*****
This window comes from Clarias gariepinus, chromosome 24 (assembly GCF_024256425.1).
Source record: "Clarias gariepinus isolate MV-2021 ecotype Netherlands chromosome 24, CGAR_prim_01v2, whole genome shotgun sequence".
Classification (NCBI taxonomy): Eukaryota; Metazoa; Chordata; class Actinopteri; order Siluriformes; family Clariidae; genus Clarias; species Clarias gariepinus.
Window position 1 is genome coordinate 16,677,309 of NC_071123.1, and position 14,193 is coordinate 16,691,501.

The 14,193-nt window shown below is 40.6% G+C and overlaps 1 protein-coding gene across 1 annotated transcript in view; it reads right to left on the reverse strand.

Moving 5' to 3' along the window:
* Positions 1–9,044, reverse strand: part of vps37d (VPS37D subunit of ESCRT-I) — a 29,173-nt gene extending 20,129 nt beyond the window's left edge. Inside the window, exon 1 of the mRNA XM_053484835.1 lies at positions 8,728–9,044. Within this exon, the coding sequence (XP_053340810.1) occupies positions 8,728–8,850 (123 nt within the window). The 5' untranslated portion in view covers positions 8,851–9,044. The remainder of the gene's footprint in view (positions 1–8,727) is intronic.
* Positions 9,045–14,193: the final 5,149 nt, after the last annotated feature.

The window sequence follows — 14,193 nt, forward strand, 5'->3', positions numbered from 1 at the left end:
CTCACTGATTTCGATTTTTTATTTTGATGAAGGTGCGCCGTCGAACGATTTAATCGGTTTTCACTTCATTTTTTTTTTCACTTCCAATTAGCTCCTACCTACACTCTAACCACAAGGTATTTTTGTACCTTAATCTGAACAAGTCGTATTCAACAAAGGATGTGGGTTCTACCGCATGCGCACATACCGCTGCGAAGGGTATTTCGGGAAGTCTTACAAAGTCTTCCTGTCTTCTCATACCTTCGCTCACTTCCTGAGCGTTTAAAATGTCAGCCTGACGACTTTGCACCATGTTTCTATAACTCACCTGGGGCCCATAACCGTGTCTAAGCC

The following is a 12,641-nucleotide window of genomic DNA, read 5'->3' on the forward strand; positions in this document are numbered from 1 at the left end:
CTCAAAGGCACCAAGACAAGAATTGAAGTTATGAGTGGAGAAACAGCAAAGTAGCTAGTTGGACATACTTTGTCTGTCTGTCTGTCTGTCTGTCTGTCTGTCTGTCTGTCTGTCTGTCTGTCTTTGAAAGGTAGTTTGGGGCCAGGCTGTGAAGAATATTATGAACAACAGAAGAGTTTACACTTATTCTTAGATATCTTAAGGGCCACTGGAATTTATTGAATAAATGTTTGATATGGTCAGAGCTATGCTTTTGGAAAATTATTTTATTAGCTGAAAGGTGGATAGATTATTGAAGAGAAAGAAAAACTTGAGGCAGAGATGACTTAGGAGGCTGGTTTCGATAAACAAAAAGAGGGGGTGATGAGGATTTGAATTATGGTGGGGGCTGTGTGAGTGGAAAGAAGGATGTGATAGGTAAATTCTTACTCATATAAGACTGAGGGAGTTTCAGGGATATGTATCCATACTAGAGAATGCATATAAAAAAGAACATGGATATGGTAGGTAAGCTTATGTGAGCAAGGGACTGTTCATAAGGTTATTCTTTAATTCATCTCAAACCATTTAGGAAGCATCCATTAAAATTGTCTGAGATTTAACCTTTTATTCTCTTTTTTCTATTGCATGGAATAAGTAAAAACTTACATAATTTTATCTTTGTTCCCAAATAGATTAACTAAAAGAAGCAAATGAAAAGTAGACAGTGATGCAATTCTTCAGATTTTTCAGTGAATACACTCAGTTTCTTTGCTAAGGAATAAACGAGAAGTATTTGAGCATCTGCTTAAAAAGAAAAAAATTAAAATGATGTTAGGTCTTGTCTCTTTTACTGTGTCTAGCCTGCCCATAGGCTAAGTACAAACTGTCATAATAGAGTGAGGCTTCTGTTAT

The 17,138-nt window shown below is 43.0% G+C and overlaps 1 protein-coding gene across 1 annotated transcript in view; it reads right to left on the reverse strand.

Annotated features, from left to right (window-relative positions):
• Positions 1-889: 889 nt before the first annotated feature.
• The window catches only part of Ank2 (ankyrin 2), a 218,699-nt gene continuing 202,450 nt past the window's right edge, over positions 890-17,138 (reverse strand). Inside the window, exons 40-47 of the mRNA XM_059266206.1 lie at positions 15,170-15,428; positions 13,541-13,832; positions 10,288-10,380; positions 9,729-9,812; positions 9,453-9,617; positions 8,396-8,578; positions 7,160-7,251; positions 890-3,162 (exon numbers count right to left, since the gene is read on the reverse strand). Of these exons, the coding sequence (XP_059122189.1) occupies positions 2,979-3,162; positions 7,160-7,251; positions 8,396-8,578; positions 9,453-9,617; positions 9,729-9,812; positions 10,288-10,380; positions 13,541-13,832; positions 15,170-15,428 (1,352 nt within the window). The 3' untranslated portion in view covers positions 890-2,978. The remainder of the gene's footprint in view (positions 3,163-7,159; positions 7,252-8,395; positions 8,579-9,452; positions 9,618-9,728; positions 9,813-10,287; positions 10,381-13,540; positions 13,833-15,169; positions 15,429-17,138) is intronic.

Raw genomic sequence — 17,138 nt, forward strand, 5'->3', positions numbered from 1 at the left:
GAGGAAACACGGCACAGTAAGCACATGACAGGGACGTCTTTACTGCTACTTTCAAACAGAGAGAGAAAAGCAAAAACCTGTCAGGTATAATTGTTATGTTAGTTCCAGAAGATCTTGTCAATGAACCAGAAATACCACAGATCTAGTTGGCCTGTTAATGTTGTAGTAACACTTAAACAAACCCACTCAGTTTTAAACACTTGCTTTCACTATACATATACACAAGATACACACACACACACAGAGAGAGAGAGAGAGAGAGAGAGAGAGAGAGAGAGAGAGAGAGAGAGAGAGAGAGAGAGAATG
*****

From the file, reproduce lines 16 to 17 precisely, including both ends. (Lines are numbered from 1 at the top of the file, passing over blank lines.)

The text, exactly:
• The window catches only part of Ank2 (ankyrin 2), a 218,699-nt gene continuing 202,450 nt past the window's right edge, over positions 890-17,138 (reverse strand). Inside the window, exons 40-47 of the mRNA XM_059266206.1 lie at positions 15,170-15,428; positions 13,541-13,832; positions 10,288-10,380; positions 9,729-9,812; positions 9,453-9,617; positions 8,396-8,578; positions 7,160-7,251; positions 890-3,162 (exon numbers count right to left, since the gene is read on the reverse strand). Of these exons, the coding sequence (XP_059122189.1) occupies positions 2,979-3,162; positions 7,160-7,251; positions 8,396-8,578; positions 9,453-9,617; positions 9,729-9,812; positions 10,288-10,380; positions 13,541-13,832; positions 15,170-15,428 (1,352 nt within the window). The 3' untranslated portion in view covers positions 890-2,978. The remainder of the gene's footprint in view (positions 3,163-7,159; positions 7,252-8,395; positions 8,579-9,452; positions 9,618-9,728; positions 9,813-10,287; positions 10,381-13,540; positions 13,833-15,169; positions 15,429-17,138) is intronic.

Raw genomic sequence — 17,138 nt, forward strand, 5'->3', positions numbered from 1 at the left: